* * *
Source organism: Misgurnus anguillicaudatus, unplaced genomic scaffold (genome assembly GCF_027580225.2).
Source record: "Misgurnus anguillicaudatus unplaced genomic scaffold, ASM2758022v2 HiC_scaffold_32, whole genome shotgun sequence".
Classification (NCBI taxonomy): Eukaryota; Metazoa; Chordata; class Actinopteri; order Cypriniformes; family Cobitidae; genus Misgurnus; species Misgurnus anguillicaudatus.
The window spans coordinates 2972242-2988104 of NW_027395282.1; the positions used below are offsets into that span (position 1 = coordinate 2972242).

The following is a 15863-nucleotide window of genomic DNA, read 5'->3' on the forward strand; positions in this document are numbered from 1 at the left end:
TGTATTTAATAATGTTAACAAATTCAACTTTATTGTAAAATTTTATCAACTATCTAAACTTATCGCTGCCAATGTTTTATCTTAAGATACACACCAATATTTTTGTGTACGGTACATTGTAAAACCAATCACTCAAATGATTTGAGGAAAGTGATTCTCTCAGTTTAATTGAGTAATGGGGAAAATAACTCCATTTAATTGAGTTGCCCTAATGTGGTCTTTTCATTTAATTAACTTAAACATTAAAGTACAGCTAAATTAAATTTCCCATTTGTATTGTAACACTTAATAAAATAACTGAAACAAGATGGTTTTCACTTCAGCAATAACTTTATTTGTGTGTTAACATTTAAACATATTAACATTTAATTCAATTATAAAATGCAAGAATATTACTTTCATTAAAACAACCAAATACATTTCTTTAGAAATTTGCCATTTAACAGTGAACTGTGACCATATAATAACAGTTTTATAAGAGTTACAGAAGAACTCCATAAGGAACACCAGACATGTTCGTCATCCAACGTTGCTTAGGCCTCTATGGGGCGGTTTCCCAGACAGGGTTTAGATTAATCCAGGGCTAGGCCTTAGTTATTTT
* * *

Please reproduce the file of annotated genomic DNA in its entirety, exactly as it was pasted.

Source organism: Misgurnus anguillicaudatus, unplaced genomic scaffold (genome assembly GCF_027580225.2).
Source record: "Misgurnus anguillicaudatus unplaced genomic scaffold, ASM2758022v2 HiC_scaffold_32, whole genome shotgun sequence".
Classification (NCBI taxonomy): Eukaryota; Metazoa; Chordata; class Actinopteri; order Cypriniformes; family Cobitidae; genus Misgurnus; species Misgurnus anguillicaudatus.
The window spans coordinates 2972242-2988104 of NW_027395282.1; the positions used below are offsets into that span (position 1 = coordinate 2972242).

The following is a 15863-nucleotide window of genomic DNA, read 5'->3' on the forward strand; positions in this document are numbered from 1 at the left end:
TGTATTTAATAATGTTAACAAATTCAACTTTATTGTAAAATTTTATCAACTATCTAAACTTATCGCTGCCAATGTTTTATCTTAAGATACACACCAATATTTTTGTGTACGGTACATTGTAAAACCAATCACTCAAATGATTTGAGGAAAGTGATTCTCTCAGTTTAATTGAGTAATGGGGAAAATAACTCCATTTAATTGAGTTGCCCTAATGTGGTCTTTTCATTTAATTAACTTAAACATTAAAGTACAGCTAAATTAAATTTCCCATTTGTATTGTAACACTTAATAAAATAACTGAAACAAGATGGTTTTCACTTCAGCAATAACTTTATTTGTGTGTTAACATTTAAACATATTAACATTTAATTCAATTATAAAATGCAAGAATATTACTTTCATTAAAACAACCAAATACATTTCTTTAGAAATTTGCCATTTAACAGTGAACTGTGACCATATAATAACAGTTTTATAAGAGTTACAGAAGAACTCCATAAGGAACACCAGACATGTTCGTCATCCAACGTTGCTTAGGCCTCTATGGGGCGGTTTCCCAGACAGGGTTTAGATTAATCCAGGGCTAGGCCTTAGTTATTTT